Neil Diamond‘s song “Sweet Caroline” was inspired by young Caroline
Neil Diamond has been carrying
this secret around for almost 40 years. However, last week he had the
opportunity to tell Caroline Kennedy that a photograph of her had been
his muse. And this week, he told the world.
"It was a picture of a
little girl dressed to the nines in her riding gear, next to her pony … It
was such an innocent, wonderful picture, I immediately felt there was
a song in there."
He didn’t write the song until
a few years later, though — in about an hour in a Memphis hotel room.
“It was a No. 1 record and
probably is the biggest, most important song of my career, and I have
to thank her for the inspiration … I’m happy to have gotten it off my
chest and to have expressed it to Caroline. I thought she might be embarrassed,
but she seemed to be struck by it and really, really happy.”
You remember the song, don’t
you? Take a moment to reminisce and check out a video from 1971. Be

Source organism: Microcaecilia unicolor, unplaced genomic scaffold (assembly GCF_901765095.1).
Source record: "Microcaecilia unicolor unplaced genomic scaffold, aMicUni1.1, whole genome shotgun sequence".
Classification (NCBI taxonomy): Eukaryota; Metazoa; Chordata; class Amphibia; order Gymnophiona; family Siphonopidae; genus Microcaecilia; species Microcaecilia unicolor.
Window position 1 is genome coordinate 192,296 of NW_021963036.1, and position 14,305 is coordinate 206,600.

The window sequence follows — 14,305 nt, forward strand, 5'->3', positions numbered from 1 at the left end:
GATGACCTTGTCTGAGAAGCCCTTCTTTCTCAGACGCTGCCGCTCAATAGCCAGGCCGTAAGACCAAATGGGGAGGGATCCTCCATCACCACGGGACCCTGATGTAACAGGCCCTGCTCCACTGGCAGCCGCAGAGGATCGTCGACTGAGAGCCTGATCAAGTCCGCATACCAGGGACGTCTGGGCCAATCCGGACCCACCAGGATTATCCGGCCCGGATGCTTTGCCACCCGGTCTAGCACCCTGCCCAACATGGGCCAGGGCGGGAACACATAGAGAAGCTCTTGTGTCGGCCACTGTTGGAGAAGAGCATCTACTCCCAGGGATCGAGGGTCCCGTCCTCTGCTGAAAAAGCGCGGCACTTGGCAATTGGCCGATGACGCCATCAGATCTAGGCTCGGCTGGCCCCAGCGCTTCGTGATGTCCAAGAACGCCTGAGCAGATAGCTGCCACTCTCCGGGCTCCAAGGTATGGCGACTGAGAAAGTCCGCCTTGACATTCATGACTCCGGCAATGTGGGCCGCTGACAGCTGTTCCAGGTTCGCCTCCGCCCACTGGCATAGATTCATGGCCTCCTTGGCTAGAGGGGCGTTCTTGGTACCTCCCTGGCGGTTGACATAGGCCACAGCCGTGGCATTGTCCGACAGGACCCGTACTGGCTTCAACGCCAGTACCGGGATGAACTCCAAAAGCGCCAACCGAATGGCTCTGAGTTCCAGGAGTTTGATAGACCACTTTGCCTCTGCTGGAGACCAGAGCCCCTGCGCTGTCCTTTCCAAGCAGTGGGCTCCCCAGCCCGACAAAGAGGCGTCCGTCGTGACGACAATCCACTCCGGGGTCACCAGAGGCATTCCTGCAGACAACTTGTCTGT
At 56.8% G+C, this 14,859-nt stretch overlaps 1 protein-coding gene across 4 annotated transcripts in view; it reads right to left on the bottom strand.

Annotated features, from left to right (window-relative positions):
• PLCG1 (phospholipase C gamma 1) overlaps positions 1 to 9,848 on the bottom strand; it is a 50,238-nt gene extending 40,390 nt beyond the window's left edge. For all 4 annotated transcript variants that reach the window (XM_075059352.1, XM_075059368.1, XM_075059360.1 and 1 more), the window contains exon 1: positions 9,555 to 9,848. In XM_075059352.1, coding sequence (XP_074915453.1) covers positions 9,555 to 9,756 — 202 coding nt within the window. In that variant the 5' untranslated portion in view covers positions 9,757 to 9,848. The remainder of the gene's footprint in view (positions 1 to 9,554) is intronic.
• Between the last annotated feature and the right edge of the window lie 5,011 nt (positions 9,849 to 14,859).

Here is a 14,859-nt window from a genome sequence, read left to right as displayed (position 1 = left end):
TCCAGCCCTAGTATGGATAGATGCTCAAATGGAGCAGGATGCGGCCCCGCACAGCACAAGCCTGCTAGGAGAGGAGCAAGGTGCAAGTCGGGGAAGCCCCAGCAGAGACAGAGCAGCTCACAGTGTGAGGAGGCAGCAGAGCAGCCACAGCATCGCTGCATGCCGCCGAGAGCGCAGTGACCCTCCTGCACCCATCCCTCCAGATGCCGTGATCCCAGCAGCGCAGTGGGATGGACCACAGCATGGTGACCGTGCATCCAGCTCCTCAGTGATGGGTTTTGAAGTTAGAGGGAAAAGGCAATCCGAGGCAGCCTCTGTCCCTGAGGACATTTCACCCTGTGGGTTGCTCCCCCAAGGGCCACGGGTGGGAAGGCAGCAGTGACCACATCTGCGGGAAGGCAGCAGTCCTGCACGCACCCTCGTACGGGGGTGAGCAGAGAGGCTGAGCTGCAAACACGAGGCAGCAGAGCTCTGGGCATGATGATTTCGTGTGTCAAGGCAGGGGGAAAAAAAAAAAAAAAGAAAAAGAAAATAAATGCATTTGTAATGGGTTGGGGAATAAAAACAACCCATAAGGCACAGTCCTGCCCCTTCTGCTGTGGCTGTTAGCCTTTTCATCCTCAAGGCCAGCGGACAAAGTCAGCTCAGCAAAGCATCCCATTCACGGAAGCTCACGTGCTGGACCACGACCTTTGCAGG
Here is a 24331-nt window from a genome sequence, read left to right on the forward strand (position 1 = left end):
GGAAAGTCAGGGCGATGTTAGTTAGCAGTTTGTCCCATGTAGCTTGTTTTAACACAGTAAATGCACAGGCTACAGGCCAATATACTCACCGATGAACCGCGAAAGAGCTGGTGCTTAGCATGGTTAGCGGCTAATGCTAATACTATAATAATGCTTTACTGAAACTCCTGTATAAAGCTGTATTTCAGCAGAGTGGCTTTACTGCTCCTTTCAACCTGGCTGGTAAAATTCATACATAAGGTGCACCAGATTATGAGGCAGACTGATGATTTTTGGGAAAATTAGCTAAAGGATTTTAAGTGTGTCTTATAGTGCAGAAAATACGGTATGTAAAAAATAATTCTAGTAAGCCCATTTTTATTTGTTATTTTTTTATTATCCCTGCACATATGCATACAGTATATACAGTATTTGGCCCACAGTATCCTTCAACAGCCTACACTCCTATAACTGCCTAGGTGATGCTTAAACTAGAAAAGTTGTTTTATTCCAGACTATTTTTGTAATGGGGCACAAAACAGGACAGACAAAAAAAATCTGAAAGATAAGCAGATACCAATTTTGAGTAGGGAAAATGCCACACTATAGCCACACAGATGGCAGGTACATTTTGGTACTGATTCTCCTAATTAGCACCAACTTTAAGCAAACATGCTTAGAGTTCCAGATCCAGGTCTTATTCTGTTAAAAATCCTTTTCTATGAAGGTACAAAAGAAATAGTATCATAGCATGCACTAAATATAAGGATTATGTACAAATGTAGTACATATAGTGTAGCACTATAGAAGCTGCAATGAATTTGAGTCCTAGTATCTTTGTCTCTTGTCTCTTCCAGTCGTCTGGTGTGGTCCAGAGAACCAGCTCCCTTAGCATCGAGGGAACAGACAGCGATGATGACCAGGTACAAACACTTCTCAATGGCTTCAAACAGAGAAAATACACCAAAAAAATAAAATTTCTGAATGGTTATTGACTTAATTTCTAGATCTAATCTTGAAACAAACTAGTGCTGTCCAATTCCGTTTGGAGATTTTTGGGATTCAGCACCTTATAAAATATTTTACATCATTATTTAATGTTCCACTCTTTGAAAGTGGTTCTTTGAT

sure to pound out the three beats after “sweet Caroline” …
(And this one is just for the Red Sox fans out there.
No explanation necessary.)
Now, I’m giving Neil Diamond
the benefit of the doubt that Kennedy either was the inspiration but
not the literal subject matter, or that the lyrics are not as adult as they seem. Because
I like Neil Diamond and don’t want him to sing about “touchin’ me,
touchin’ you” to little girls.
And I respect Caroline Kennedy, who has always seemed very cool to
me. She was raised in the spotlight and has experienced more personal
tragedy than most of us will ever know. Regardless, she’s educated and
accomplished and has done her share of good works. And she grew up right
Ergo, if she’s happy to be
“Sweet Caroline,” I’m happy for her.
Of course, now I cannot help
but wonder a little about other great song mysteries. Who is Barry
Manilow‘s “Mandy?” (Apparently, the report that she was his
dog is an urban myth.)
What does “American Pie” really mean? And, as the linster asked
when I mentioned the “Sweet Caroline” revelation, will Carly
Simon ever tell us who was “so vain”?